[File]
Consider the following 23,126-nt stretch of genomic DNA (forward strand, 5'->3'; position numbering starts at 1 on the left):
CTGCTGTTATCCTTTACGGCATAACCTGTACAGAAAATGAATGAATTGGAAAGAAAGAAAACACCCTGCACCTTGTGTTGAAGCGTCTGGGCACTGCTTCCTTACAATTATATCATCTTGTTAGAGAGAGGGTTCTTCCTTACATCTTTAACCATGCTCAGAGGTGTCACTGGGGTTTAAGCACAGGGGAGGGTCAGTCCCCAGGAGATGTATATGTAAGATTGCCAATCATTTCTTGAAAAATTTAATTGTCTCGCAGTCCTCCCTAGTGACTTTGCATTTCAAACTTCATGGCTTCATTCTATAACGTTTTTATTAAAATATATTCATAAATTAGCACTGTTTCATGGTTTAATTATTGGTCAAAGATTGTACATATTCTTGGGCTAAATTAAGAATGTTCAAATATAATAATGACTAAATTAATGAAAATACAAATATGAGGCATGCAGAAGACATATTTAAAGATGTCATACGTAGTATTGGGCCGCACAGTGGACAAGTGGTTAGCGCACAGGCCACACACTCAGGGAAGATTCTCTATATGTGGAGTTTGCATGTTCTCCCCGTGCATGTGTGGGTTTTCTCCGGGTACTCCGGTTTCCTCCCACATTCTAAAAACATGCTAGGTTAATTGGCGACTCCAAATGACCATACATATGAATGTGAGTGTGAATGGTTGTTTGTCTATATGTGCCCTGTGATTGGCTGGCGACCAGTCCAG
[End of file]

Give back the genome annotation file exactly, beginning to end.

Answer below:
Consider the following 23,126-nt stretch of genomic DNA (forward strand, 5'->3'; position numbering starts at 1 on the left):
CTGCTGTTATCCTTTACGGCATAACCTGTACAGAAAATGAATGAATTGGAAAGAAAGAAAACACCCTGCACCTTGTGTTGAAGCGTCTGGGCACTGCTTCCTTACAATTATATCATCTTGTTAGAGAGAGGGTTCTTCCTTACATCTTTAACCATGCTCAGAGGTGTCACTGGGGTTTAAGCACAGGGGAGGGTCAGTCCCCAGGAGATGTATATGTAAGATTGCCAATCATTTCTTGAAAAATTTAATTGTCTCGCAGTCCTCCCTAGTGACTTTGCATTTCAAACTTCATGGCTTCATTCTATAACGTTTTTATTAAAATATATTCATAAATTAGCACTGTTTCATGGTTTAATTATTGGTCAAAGATTGTACATATTCTTGGGCTAAATTAAGAATGTTCAAATATAATAATGACTAAATTAATGAAAATACAAATATGAGGCATGCAGAAGACATATTTAAAGATGTCATACGTAGTATTGGGCCGCACAGTGGACAAGTGGTTAGCGCACAGGCCACACACTCAGGGAAGATTCTCTATATGTGGAGTTTGCATGTTCTCCCCGTGCATGTGTGGGTTTTCTCCGGGTACTCCGGTTTCCTCCCACATTCTAAAAACATGCTAGGTTAATTGGCGACTCCAAATGACCATACATATGAATGTGAGTGTGAATGGTTGTTTGTCTATATGTGCCCTGTGATTGGCTGGCGACCAGTCCAG